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Published
Mar 31, 2022
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Towns see footfall surge, but Oxford Street struggles - report

Published
Mar 31, 2022

UK retail footfall continues to lag pre-pandemic levels by a large margin with February footfall down 23% compared to the last normal month before Covid hit, the latest data from Datscha, analysed by RSM shows.


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But different locations are seeing sharply varying impacts, with London's Oxford Street one of the biggest sufferers, yet some other towns around the country actually enjoying a football uplift.

Oxford Street – which was Europe's busiest shopping thoroughfare pre-pandemic – saw it's footfall down 46% in February and some other city centres also struggled as tourism and office worker flows remind muted. Footfall on Manchester’s Market Street was down 38% and Newcastle’s Northumberland Street was down 37%. Footfall on Buchanan Street in Glasgow remained 25% lower.

Its hopes that the removal of restrictions on international travel and the requirement for self isolation and testing could drive a quick boost to those locations, particularly if the weather improves after February was heavily affected by winter storms.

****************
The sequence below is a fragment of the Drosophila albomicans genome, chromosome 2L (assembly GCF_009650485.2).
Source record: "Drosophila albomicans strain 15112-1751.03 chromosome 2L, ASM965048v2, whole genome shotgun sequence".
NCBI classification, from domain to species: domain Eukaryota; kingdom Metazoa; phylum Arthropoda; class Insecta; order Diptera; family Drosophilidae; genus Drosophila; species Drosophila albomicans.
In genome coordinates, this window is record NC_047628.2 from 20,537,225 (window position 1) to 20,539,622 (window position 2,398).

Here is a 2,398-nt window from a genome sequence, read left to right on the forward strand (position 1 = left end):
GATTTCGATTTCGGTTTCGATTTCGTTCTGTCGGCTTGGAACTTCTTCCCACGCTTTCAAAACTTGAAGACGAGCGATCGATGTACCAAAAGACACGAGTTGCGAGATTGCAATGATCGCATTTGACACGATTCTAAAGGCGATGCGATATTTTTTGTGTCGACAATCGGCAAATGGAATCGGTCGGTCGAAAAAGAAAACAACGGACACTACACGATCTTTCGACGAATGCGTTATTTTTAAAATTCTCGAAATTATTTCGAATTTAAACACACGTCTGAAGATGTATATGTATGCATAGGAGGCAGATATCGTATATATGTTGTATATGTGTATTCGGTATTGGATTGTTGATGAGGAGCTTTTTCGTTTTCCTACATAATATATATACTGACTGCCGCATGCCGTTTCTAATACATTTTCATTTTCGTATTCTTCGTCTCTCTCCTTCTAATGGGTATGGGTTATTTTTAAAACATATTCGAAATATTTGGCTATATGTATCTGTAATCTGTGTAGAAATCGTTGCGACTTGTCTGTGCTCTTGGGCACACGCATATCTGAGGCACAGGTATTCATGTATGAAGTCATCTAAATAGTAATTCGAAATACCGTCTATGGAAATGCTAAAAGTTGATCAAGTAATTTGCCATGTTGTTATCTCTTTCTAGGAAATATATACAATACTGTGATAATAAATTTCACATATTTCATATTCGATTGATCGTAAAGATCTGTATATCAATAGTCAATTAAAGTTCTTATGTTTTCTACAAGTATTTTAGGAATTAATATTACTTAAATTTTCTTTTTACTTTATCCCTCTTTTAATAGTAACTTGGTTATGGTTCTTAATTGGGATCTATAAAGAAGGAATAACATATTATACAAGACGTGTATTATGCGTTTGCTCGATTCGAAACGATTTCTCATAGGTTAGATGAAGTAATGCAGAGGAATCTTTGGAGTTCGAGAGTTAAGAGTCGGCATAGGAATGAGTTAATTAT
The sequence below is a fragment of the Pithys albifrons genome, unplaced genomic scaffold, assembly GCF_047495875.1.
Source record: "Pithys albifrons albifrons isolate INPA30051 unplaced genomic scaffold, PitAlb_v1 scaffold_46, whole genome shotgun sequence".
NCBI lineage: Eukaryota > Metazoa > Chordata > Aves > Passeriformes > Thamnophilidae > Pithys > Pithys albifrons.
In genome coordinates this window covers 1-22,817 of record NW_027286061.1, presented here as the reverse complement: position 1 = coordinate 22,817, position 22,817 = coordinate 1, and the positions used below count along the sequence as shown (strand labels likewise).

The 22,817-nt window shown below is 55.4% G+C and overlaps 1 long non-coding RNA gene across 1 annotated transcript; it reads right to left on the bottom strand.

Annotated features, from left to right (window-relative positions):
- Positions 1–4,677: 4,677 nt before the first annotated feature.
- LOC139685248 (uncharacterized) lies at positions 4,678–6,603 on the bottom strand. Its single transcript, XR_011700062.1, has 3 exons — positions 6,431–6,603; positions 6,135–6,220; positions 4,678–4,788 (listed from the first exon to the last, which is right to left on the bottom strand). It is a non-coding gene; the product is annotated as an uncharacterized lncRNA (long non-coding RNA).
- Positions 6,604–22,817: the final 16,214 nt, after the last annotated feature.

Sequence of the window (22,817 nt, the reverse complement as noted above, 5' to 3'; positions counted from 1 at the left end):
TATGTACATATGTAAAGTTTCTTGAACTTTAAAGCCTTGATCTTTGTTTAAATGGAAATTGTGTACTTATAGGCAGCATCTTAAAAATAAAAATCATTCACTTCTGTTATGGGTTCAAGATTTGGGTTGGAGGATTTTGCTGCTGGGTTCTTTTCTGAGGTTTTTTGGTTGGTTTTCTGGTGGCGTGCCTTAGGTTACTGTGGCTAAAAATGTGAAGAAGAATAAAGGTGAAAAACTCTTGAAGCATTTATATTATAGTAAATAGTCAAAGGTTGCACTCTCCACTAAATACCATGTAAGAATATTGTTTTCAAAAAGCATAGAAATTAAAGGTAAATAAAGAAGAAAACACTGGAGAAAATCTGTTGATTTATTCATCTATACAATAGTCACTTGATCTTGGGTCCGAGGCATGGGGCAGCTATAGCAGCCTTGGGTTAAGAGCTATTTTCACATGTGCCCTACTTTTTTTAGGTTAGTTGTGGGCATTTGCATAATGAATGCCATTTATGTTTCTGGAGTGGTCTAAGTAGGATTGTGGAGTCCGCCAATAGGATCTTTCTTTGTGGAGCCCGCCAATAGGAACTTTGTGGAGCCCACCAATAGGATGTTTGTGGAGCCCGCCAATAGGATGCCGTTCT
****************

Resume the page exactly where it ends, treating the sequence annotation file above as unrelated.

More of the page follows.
Yet the accelerated move to online shopping could continue to challenge these key city centres. That said, some physical locations have enjoyed a major boost in recent periods as shoppers have switched to more local stores.

The report said Guildford, Leeds and Brighton are bucking the trend, with increases in footfall of 28%, 7% and 2%, respectively, when compared to pre-pandemic figures. 

“This is likely to have been boosted by Guildford and Brighton homeworkers shopping on their local high streets rather than commuting into London”, RSM said. But it added that “the increase in footfall in Leeds is likely to be due to more workers returning to the office”.

Jacqui Baker, partner and head of retail, said: “Despite high street footfall being below pre-pandemic levels, there’s hope that the worst of the pandemic is now behind us, particularly with the removal of all Covid restrictions which is a huge step in the right direction for the sector. Keeping the best of in-store through the retention of good staff and investing in technology to enhance the customer experience will be key in helping the sector regain its pace.”

She sees ongoing headwinds, however: “Consumer confidence is already fragile due to the pandemic and is now facing another setback as a result of the cost of living crisis. Fears of soaring energy costs, higher mortgage repayments and increased petrol prices are all squeezing incomes and creating competition for household spend, which, in turn, may impact future footfall.

“Retailers face an upcoming pinch point from 1 April as the national minimum wage and national insurance increase kicks in, along with the end of Covid support schemes. Many retailers will have been underwhelmed with the Chancellor’s Spring Statement with no mention of the long-awaited business rates reform – a real missed opportunity to support retailers recover and thrive post-pandemic.”

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